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Novartis Found Symp. 2002;248:201-13; discussion 213-20, 277-82.

Cytokine regulation of mucus production in a model of allergic asthma.

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Section of Pulmonary and Critical Care Medicine, Yale University School of Medicine, New Haven, CT 06520, USA.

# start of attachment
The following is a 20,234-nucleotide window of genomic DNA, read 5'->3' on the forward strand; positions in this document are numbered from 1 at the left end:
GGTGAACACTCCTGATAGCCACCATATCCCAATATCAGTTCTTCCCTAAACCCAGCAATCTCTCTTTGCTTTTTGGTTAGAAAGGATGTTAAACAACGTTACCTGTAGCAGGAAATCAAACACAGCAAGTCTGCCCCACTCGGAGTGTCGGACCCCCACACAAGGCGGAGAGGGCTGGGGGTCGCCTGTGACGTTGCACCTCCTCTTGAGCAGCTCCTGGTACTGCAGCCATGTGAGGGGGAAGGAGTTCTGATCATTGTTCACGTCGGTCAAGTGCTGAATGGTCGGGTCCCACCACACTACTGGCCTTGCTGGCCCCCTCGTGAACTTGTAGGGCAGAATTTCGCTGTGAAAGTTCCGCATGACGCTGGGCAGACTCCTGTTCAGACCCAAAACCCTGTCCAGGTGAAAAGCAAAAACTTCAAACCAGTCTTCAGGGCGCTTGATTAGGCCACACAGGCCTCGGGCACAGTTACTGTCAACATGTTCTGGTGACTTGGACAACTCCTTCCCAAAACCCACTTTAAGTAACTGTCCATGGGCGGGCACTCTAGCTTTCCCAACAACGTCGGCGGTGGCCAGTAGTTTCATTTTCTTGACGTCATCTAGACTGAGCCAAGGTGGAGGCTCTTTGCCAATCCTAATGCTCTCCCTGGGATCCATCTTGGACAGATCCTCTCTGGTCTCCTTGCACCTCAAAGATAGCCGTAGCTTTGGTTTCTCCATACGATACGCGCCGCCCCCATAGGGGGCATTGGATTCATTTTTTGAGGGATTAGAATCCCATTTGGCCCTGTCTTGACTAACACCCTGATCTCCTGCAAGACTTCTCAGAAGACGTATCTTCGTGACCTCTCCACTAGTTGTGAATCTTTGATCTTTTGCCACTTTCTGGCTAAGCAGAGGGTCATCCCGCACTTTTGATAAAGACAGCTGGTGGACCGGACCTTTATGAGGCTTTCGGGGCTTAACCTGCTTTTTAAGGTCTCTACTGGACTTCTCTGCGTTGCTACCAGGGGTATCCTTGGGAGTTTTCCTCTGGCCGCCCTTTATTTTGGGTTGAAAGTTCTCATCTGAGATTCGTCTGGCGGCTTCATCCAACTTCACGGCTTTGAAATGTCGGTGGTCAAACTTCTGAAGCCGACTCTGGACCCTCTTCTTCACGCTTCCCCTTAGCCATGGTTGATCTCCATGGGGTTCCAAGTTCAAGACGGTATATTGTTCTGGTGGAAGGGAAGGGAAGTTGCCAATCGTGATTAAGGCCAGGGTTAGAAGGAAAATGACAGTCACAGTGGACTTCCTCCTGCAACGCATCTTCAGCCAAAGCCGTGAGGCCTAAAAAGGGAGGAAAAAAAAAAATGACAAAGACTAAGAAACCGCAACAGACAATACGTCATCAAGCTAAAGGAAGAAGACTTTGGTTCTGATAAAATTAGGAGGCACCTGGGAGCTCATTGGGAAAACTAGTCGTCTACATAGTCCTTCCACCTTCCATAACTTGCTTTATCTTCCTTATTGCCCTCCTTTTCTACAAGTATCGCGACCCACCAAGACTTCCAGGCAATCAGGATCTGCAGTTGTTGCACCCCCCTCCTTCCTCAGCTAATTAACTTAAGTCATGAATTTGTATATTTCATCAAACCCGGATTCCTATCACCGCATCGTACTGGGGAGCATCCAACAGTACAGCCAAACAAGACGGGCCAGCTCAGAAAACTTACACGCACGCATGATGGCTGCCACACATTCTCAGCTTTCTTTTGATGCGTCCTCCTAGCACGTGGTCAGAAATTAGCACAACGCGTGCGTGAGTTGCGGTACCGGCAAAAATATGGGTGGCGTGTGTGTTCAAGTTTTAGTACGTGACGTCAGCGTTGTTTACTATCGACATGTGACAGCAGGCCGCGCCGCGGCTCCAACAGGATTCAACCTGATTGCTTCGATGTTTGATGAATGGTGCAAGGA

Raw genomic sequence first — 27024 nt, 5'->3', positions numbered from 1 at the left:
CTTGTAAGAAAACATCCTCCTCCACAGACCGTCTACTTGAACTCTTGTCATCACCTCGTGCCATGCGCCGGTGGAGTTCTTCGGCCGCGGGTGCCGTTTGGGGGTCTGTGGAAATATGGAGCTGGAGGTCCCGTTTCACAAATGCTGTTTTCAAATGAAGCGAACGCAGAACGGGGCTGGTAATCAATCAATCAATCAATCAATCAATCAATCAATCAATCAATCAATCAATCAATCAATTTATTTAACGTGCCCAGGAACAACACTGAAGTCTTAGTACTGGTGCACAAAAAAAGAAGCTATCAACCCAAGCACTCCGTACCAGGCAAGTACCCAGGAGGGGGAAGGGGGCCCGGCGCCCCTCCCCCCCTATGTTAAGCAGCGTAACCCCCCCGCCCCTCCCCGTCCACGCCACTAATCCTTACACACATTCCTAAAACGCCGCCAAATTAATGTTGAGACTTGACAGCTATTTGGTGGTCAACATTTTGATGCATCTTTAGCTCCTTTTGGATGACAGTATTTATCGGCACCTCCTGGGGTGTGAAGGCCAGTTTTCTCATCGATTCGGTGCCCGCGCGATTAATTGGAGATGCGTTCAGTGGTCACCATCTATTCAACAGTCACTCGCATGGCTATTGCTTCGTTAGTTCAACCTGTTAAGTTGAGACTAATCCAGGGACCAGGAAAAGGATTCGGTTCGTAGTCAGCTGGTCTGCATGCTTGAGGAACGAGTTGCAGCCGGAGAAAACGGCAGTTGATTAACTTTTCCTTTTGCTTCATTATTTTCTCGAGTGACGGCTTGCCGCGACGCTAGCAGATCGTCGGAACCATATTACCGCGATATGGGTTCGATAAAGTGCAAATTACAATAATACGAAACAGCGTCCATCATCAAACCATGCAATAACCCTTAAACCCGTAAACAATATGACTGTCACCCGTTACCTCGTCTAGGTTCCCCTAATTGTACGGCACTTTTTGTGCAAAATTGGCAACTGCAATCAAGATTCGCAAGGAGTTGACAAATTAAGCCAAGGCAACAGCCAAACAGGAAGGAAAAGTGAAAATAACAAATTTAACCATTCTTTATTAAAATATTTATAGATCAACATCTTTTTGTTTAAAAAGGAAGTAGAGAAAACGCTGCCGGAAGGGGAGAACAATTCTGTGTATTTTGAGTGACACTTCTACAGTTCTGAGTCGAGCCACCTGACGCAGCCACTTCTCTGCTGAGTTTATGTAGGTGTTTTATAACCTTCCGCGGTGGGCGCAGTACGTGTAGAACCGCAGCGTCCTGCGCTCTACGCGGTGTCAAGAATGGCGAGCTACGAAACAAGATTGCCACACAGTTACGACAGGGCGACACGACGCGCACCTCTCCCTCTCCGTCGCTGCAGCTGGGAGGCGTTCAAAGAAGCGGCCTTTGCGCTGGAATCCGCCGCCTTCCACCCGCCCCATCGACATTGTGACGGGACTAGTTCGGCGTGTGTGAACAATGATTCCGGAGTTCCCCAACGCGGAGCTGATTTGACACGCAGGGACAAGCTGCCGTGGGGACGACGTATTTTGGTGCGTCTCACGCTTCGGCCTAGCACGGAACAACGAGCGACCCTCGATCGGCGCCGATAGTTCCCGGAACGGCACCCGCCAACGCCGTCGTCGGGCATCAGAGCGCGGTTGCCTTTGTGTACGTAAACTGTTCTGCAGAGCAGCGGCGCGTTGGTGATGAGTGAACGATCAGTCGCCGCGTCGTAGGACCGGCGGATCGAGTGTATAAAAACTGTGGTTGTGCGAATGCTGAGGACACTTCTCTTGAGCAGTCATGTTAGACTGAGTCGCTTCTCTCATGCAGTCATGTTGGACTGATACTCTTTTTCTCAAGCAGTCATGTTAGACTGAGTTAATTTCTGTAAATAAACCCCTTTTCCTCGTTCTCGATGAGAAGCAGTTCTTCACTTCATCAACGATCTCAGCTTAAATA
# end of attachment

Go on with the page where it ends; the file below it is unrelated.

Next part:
Mucus hyperproduction in asthma results from airway inflammation and contributes to clinical symptoms, airway obstruction and mortality. Th2 lymphocytes and eosinophils dominate the airway inflammatory infiltrate. We investigated the role of different lymphocyte subsets and their cytokines in the stimulation of mucus production using a system in which T cell receptor (TCR) transgenic CD4+ Th cells were generated in vitro, transferred into recipient mice and activated in the respiratory tract with inhaled antigen. Th2 cells induced mucus production and eosinophilic inflammation, while mice that received Th1 cells exhibited airway inflammation without mucus. Th1 cells failed to stimulate mucus due to the inhibitory effects of interferon (IFN)gamma. Mucus was induced by Th2 cells in the absence of interleukin (IL)4, IL5, eosinophils and mast cells, but not without IL4R alpha signalling. Th2 cells lacking IL13 could not stimulate mucus production, despite the presence of airway inflammation. IL9 also stimulates mucus through an IL13-mediated pathway. Using bone marrow chimeras we show that IL13 acts on structural cells in the lung, most likely by direct stimulation of epithelial cells, and not through intermediate inflammatory cells. In asthma, airway inflammation with CD4+ Th2 cells stimulates mucus production by a single pathway mediated by IL13.

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